EOE alleged, "Conn. Gen. Stat. § 16-245o(g)(2) states, 'An electric supplier shall not make a material change in the terms or duration of any contract for the provision of electric generation services by an electric supplier without the express consent of the customer.' In the present case, Mega unilaterally changed a material term of the contracts - the duration (it unilaterally shortened the duration of all of the contracts). Moreover, it could be argued that Mega made a material change to all of the terms of the contracts in that it cancelled the entire contract, thus changing every contract term. Mega did not seek any form of consent from customers to cancel the contracts. To the contrary, it told customers it was cancelling the contracts, giving only one week’s notice to some customers."

EOE alleged, "Mega may not cancel these contracts under their Force Majeure provision. First, the only portion of the contract mentioning the right to cancel is the section entitled 'Cancellation/Termination,' which states, 'Mega Energy reserves the right to cancel this agreement (i) if your EDC is unable to read your meter for three (3) consecutive months; (ii) if at any time you request separate bills from your EDC and Mega Energy…' Id. at p. 5. The contract does not state that Mega has any other cancellation rights and Mega did not claim it was cancelling under the Cancellation/Termination provision of its contracts. When contracting parties have negotiated termination provisions, the Authority should hesitate to excuse performance for reasons not detailed in the negotiated provision."

EOE alleged, "Second, the Force Majeure provision of Mega’s contract contemplates 'interruptions in service,' not a complete cancellation of the contract. Therefore, on its face it appears the Force Majeure provision does not apply to a contract cancellation. The Force Majeure provision addresses events that would interrupt 'a continuous supply of electricity,' and lists only examples that implicate the customer being prevented from receiving electrical supply. In the present case, there was no event that interrupted Mega’s supply of electricity to the customer. Mega voluntarily cancelled it."

EOE alleged, "Third, the Force Majeure provision applies to events beyond Mega’s control, such as acts of God or acts of outside entities, which prevent Mega from offering continuous service ... The present event was entirely within Mega’s control. Mega chose to enter into contracts with customers without energy contracts in place to support the full length of the customers’ contracts. Nothing prevented Mega from procuring sufficient energy when it entered into contracts with customers. Mega knew it was required to procure energy to perform its part of its contractual obligation. Securing the energy when entering contracts with customers would have been an advisable business practice and demonstrated competent managerial capabilities. It appears, however, that when entering contracts with customers Mega gambled that it could eventually procure energy to support the contracts at a rate that made the contracts financially beneficial to Mega. That gamble did not materialize in Mega’s favor, making it a bad business decision. A bad business decision is not an act of God."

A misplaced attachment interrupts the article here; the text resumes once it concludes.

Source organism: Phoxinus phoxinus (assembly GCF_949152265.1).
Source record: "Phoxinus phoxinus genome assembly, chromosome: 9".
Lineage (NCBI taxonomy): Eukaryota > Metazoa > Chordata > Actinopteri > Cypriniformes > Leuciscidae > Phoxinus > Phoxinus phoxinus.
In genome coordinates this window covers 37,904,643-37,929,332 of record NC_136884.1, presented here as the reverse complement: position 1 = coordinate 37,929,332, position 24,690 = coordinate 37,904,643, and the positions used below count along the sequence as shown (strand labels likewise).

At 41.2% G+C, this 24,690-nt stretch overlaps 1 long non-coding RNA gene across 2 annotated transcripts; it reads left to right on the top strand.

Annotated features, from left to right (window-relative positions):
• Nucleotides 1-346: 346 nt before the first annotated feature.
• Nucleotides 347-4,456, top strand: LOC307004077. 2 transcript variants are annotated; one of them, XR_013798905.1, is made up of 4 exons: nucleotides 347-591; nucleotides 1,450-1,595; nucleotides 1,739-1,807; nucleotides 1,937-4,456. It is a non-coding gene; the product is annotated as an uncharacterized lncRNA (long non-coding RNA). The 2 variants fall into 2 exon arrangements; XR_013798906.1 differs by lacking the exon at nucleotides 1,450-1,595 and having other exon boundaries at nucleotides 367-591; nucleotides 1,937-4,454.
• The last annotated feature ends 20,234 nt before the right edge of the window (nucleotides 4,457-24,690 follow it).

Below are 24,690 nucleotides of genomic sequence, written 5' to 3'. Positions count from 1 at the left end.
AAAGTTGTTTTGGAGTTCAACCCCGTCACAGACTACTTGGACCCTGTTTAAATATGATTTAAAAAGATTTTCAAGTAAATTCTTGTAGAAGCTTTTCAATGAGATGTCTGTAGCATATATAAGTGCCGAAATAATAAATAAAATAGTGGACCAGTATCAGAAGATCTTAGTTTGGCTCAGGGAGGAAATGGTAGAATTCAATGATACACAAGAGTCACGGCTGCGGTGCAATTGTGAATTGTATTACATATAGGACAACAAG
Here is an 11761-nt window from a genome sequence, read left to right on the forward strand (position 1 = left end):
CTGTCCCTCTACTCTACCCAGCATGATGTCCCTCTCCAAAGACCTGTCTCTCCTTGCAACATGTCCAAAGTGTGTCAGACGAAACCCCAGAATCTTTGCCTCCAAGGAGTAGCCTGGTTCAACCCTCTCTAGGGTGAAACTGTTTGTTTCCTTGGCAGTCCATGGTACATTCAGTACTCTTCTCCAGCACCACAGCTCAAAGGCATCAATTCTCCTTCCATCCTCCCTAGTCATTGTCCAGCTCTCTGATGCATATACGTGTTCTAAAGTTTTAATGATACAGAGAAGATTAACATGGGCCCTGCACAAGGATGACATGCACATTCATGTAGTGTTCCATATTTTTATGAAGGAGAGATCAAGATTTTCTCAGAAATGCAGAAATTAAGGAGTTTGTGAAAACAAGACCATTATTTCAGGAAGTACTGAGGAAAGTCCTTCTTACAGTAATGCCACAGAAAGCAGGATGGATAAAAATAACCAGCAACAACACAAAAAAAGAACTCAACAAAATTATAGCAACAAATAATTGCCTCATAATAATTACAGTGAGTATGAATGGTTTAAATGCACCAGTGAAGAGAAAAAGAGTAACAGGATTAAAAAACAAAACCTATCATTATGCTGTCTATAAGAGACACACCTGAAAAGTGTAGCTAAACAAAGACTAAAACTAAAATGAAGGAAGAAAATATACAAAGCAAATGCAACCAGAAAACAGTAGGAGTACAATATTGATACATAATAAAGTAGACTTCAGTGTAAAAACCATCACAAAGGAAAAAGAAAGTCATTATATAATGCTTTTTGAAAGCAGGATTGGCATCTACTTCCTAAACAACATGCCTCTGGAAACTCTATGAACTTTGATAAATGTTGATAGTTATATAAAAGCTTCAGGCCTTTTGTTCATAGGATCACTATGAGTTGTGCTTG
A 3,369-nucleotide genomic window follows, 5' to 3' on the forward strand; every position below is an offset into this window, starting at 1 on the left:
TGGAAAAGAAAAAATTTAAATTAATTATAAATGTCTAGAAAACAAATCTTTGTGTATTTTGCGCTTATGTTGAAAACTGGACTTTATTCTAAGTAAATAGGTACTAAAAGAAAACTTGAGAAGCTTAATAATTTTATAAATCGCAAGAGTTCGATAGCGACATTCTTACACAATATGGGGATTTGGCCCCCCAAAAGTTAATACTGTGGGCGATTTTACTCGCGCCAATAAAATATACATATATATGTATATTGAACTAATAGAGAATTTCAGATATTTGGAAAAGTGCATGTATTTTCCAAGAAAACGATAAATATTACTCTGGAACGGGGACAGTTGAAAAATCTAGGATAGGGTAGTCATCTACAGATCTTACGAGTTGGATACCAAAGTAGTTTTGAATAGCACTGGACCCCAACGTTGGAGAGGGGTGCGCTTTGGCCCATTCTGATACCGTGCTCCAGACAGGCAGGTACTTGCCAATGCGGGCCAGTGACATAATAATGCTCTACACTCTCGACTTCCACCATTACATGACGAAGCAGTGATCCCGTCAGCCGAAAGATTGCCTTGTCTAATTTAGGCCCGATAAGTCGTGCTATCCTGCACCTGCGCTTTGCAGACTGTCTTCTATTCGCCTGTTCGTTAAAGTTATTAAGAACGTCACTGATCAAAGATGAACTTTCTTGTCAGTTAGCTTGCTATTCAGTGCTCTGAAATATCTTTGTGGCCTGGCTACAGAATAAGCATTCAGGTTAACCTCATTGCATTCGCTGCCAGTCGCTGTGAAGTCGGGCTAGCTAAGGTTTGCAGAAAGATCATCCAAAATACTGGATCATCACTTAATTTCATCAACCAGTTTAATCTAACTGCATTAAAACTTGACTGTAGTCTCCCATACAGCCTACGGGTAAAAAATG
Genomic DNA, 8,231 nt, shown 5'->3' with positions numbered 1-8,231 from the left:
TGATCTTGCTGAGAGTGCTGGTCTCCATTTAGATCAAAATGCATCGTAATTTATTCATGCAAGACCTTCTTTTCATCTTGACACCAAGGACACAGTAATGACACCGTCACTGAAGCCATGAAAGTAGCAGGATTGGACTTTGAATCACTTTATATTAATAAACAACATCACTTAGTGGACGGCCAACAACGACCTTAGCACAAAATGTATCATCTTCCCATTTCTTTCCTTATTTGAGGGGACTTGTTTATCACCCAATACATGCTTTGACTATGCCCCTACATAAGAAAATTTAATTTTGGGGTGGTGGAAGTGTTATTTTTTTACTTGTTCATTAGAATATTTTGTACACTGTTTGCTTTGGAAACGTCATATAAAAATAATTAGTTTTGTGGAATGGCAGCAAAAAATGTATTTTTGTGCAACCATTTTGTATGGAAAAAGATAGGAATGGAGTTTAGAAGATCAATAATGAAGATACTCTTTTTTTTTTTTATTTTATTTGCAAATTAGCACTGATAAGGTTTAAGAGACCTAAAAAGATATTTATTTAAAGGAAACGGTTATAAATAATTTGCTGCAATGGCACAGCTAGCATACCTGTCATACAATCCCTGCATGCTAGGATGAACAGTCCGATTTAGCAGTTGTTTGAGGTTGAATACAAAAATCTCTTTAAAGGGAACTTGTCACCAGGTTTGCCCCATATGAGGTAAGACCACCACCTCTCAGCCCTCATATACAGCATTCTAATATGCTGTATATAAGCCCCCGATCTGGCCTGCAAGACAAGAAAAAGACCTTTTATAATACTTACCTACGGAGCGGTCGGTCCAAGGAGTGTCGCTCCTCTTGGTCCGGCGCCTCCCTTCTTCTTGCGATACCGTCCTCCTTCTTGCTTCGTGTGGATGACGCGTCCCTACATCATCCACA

EOE alleged, "Mega may not use the Force Majeure provision in its contract to shield it from its own bad business decision. Performance of a contract may not be excused under the Force Majeure provision simply because performance is no longer economically advantageous," citing several cases including AGW Sono Partners, LL v. Downtown Soho, LLC, 343 Conn. 309, 330-31 (2022)

EOE alleged, "If Mega were allowed to escape its contractual responsibilities by causing a Force Majeure event, then it never had a true contractual obligation on which customers could rely. Nissho-Iwai Co, Ltd., 729 F.2d at 1540 ('[A] party may not affirmatively cause the event that prevents his performance. The rationale behind this requirement is obvious. If a contractor were able to escape his responsibilities merely by causing an excusing event to occur, he would have no effective 'obligation to perform.'). It would be anathema to the supplier market if customers could not rely on the contracts they enter with suppliers."

"Business customers, unlike residential customers, do not have the freedom to cancel their own contracts without penalty. If a right to cancellation does not explicitly exist, the Authority will not read such a right into a contract in favor of a supplier," EOE alleged